Sunpower was founded in Athens, Ohio based on the technology developed by a professor of mechanical engineering at Ohio University, William Beale. Mr. Beale was teaching a class on the principles of the Stirling engine when it occurred to him there could be a better way. In 1964 Mr. Beale developed a working prototype of what he would call the “Free-Piston Stirling Engine” (FPSE). Mr. Beale applied for and was granted a patent for this invention. He continued to improve upon the design and consider the potential applications while remaining as a professor at the University. In 1974, he created Sunpower and gave this company his full-time professional attention for the next 42 years.
Sunpower went through a period of technology development and design refinements from the mid 70’s to late 90’s. The primary driving force for the business in this timeframe, from Mr. Beale’s perspective, was to keep the doors open and drive towards a solution which would put a Sunpower FPSE system in the home of the average person. The company ultimately did not succeed in this lofty goal, yet the company did succeed in pulling together an amazing cast of employees from all over the world who would go on to lay the extensive technical foundation needed to implement the FPSE technology. Many necessary technologies and processes were learned in this timeframe, including: gas bearings, linear alternator, system simulation, regenerator design, regenerator fabrication, brazing technology, high temperature metals, Stirling engine control, resonate spring design, and others. On the cryocooler side of the business, the late 90’s is when the Sunpower cryocooler program grew from a working concept to a robust engineering design.
Also in the late 1990’s, Sunpower decided to license its FPSE technology for the European micro combined heat and power (mCHP) market. The mCHP industry in Europe and Asia grew significantly from 2000 until 2018, with fuel cell technology appearing to win the battle over Stirling to date.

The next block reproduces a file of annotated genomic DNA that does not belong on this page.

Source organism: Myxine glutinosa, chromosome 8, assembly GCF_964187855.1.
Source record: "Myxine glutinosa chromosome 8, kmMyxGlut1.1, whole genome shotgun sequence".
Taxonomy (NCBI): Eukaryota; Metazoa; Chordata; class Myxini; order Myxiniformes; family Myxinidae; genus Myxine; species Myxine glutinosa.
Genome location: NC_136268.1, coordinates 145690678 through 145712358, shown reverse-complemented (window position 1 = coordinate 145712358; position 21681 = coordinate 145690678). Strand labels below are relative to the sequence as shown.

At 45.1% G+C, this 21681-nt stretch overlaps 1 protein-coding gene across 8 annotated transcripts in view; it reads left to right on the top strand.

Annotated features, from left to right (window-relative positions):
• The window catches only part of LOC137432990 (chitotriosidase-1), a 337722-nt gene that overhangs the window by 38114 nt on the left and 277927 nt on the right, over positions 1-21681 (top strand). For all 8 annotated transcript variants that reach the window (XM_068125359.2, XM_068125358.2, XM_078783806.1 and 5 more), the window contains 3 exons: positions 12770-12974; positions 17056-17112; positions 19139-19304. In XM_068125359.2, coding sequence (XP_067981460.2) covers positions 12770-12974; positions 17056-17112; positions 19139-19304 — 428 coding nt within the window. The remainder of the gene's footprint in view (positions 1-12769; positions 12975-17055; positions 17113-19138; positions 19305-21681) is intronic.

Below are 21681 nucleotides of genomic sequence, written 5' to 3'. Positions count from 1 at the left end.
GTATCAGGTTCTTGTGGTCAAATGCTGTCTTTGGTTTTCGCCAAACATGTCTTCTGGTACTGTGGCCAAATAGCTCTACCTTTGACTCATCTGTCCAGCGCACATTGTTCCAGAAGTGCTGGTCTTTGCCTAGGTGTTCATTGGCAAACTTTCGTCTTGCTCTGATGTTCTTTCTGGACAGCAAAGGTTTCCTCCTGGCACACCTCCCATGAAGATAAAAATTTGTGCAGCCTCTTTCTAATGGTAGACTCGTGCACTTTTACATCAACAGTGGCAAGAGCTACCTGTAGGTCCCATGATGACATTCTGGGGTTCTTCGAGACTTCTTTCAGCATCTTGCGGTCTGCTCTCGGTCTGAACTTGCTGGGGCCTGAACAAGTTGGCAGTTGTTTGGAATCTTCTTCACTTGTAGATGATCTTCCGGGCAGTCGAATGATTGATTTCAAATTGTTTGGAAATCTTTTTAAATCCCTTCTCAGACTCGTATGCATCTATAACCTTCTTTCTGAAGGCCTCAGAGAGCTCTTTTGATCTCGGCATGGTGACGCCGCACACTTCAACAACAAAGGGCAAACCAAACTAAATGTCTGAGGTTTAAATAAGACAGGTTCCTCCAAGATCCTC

By the early 2000’s, Sunpower had developed a robust design for both their cryocoolers and FPSEs that could serve a limited market. In this timeframe, the Sunpower cryocooler program developed the manufacturing experience to produce reliable cryocoolers in volume. The CryoTel® CT was introduced in 2001, and the RHESSI M87 cryocooler was launched in 2002, which is still operating to date. The CryoTel MT was introduced in 2003, followed by the CryoTel GT in 2005.
On the engine side, Sunpower had a relationship with NASA from very early on in the company’s formation, but it was the early 2000’s where this relationship grew considerably with the development and further refinement of the Advanced Stirling Convertor (ASC) from 2004 until 2016. Based on learnings from the NASA collaboration, Sunpower’s FPSE technology went through further technological improvement and advancement in this timeframe.
In 2010, Sunpower saw a number of new cryocooler applications successfully gain market traction and demonstrate a need for cryocoolers in temperature range and heat lift capabilities. Applications which were interested in Sunpower products included: Low noise amplifiers, biological sample cooling, semiconductor manufacturing, imaging and mass spectrometry, nuclear magnetic radiation, refrigeration, environmental testing, laser cooling, gas chromatography, pharmaceutical processing, medical cryoablation, telecommunications, high temperature superconductivity, radiation detection, infrared detection, gas liquefaction, SQUID detection, optics and more. A number of notable terrestrial and space applications chose the CryoTel line of cryocoolers for high performance instruments.
In 2015 the Beale family sold Sunpower to Ametek. Ametek has significantly increased the volume of Sunpower cryocoolers used in the Ametek ORTEC line of nuclear instrumentation. Sunpower continues to work with Ametek towards implementation into additional product lines.
In 2016, Sunpower began work on the ARPA-E GENSETS program which led to a further improvement of the engine design with regard to higher efficiencies and a lower cost design in volume. The improvements made during this project may finally make mCHP feasible for the Stirling engine and bring a formidable competitor to fuel cells.
In 2018 Sunpower received the Kilopower contract from NASA to further the work of the ASC program towards a space FSPE.